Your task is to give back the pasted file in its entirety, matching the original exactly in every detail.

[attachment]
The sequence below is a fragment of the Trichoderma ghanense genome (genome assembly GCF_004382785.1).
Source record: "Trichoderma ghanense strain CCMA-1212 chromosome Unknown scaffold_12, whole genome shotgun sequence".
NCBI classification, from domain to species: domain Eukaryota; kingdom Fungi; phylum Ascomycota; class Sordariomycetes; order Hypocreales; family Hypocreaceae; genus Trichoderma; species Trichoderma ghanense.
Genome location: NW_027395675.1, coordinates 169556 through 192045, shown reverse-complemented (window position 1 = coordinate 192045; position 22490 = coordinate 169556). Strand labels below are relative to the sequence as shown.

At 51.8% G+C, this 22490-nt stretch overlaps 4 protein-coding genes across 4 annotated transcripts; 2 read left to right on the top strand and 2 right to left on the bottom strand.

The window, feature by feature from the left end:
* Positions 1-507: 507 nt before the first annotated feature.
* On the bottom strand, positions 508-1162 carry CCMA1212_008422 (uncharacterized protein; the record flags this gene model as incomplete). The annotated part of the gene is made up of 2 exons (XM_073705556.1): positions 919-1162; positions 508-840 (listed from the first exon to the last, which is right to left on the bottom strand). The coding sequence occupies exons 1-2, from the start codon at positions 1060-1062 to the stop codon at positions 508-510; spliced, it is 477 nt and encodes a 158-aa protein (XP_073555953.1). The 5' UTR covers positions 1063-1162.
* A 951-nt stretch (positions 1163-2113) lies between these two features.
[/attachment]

The sequence below is a fragment of the Trichoderma ghanense genome (genome assembly GCF_004382785.1).
Source record: "Trichoderma ghanense strain CCMA-1212 chromosome Unknown scaffold_12, whole genome shotgun sequence".
NCBI classification, from domain to species: domain Eukaryota; kingdom Fungi; phylum Ascomycota; class Sordariomycetes; order Hypocreales; family Hypocreaceae; genus Trichoderma; species Trichoderma ghanense.
Genome location: NW_027395675.1, coordinates 169556 through 192045, shown reverse-complemented (window position 1 = coordinate 192045; position 22490 = coordinate 169556). Strand labels below are relative to the sequence as shown.

At 51.8% G+C, this 22490-nt stretch overlaps 4 protein-coding genes across 4 annotated transcripts; 2 read left to right on the top strand and 2 right to left on the bottom strand.

The window, feature by feature from the left end:
* Positions 1-507: 507 nt before the first annotated feature.
* On the bottom strand, positions 508-1162 carry CCMA1212_008422 (uncharacterized protein; the record flags this gene model as incomplete). The annotated part of the gene is made up of 2 exons (XM_073705556.1): positions 919-1162; positions 508-840 (listed from the first exon to the last, which is right to left on the bottom strand). The coding sequence occupies exons 1-2, from the start codon at positions 1060-1062 to the stop codon at positions 508-510; spliced, it is 477 nt and encodes a 158-aa protein (XP_073555953.1). The 5' UTR covers positions 1063-1162.
* A 951-nt stretch (positions 1163-2113) lies between these two features.